Looking above, we can see just where the shots are pouring in from on Kobel. For Kobel, his right side faces a lot more opportunities than his left, but he copes well with that. His worse performances have come from his left side (note by the colors of the triangles - the "easier" shots that were conceded primarily came from the left). Why is this, you might ask? In the 107 shots I viewed, I noticed some nasty little habits. The first flaw is his footwork - Kobel finds himself flat-footed at times. This hurts his spring quite a bit and makes it much harder to get to the shot. Now, I also noted one of his strengths to be his reflexes, which reflects in his top class saves (see report card below, I've found the average goalkeeper typically has about 10-20% success in top class save situations). The combination of poor footwork and strong reflexes is an incredibly unique skill duo, one you typically do not see. A speculative approach that could be had is potential lapses in concentration or struggling to track the ball, meaning he is not adequately preparing himself to handle the shot. Speaking of handling the shot, Kobel's handling is not the best, as rebounds can happen in dangerous areas with some frequency. Fortunately, his handling is offset by his reach, which allows him to get to shots others can't (this reflects in his top class save grade).
Conceding two "must-save" opportunities is never a good sign, and Kobel's "should save" percentage is also a bit lower than average in my experience, but as the shot becomes more difficult he actually performs better than expected. These high-performance saves reinforce his skill of strong reflexes, but his footwork shortcomings can create a lack of consistency. Kobel is still young and the footwork can improve, but with the flaw not being new and Kobel having over 100 appearances at the senior level, you have to wonder why he hasn't developed past this issue yet.
Kobel as a Ball-Player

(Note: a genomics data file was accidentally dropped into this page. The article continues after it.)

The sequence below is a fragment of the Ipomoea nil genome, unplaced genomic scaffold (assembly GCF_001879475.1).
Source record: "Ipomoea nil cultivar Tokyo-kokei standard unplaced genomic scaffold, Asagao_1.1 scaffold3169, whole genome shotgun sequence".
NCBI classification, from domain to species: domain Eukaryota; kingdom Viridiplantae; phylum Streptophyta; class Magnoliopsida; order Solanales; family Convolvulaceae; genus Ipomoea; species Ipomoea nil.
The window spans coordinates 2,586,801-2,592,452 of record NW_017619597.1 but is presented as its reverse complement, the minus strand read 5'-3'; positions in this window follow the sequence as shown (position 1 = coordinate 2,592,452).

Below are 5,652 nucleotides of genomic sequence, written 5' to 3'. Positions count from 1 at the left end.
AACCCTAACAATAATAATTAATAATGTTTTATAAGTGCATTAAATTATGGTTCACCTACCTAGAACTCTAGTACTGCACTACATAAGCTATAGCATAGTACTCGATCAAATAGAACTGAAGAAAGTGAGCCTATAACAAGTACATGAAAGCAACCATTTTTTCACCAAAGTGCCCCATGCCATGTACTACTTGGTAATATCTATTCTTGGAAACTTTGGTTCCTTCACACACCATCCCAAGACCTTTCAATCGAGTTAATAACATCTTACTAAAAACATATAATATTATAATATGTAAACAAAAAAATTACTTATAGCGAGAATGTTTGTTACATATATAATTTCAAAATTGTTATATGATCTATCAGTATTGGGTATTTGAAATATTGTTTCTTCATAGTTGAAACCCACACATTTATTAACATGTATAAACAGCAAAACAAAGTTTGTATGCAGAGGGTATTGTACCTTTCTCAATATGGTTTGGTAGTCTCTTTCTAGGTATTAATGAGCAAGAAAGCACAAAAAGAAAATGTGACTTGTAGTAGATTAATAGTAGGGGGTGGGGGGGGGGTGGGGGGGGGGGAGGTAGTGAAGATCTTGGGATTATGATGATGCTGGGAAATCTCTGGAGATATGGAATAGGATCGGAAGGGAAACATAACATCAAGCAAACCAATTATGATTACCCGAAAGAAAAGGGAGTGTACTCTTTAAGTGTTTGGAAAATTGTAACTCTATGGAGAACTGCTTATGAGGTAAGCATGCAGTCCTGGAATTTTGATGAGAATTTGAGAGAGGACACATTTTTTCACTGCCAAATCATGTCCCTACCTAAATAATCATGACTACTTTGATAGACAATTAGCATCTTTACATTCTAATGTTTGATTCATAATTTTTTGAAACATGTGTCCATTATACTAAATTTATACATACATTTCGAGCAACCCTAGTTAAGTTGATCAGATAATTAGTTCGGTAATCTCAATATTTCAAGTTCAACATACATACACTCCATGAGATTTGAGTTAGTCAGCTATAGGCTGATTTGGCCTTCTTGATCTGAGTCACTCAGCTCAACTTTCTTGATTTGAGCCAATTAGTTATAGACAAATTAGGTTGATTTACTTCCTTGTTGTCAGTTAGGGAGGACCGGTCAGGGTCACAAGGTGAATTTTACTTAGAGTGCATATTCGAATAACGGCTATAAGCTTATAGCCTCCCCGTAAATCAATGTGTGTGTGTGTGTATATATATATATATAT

With poor footwork as a leading shortcoming, it creates some wonder in this next section. Kobel actually finds himself high in the distribution data categories and scoring, and this is largely due to the ease of passes attempted. Kobel looks for safe options when on the ball, which helps tremendously. Only 14 goalkeepers (out of 116) play a shorter average pass than Kobel - he isn't breaking many lines when he is on the ball. If a side wants comfortable possession and a slow buildup, Kobel is an ideal player. If a team wants a quicker counterattack or fast-paced vertical buildup, Kobel certainly isn't the ideal player.
As we see in the visual above, Kobel is incredibly involved in distribution. He is receiving the ball frequently (which can expose his footwork shortcomings, such as in the Bayern match) and plays a short game. What is interesting here is that there are 12 goalkeepers more involved in distribution than Kobel. 11 of them are Bundesliga goalkeepers, making him ranked number 12 of 18 for the Bundesliga. This marks a clear league playing style that must be remembered when scouting - always compare the skillset of the players to their direct competition.
Area Defence and Kobel
For me, Gregor Kobel really shines as a sweeper-keeper. He has explosiveness that allows him to get off his line quickly and he can fit a team that operates with a high defensive line. His aerial reach and ability to track the ball also allow Kobel to be an asset in crossing situations, something many goalkeepers struggle with. With Premier League sides averaging 17.55 crosses/90 and Bundesliga sides averaging 17.07, Kobel would be able to adjust to the demands of the league no matter where he goes between his rumoured suitors (or stays, if he chooses to enjoy a long career at Dortmund).
The Final Evaluation of Kobel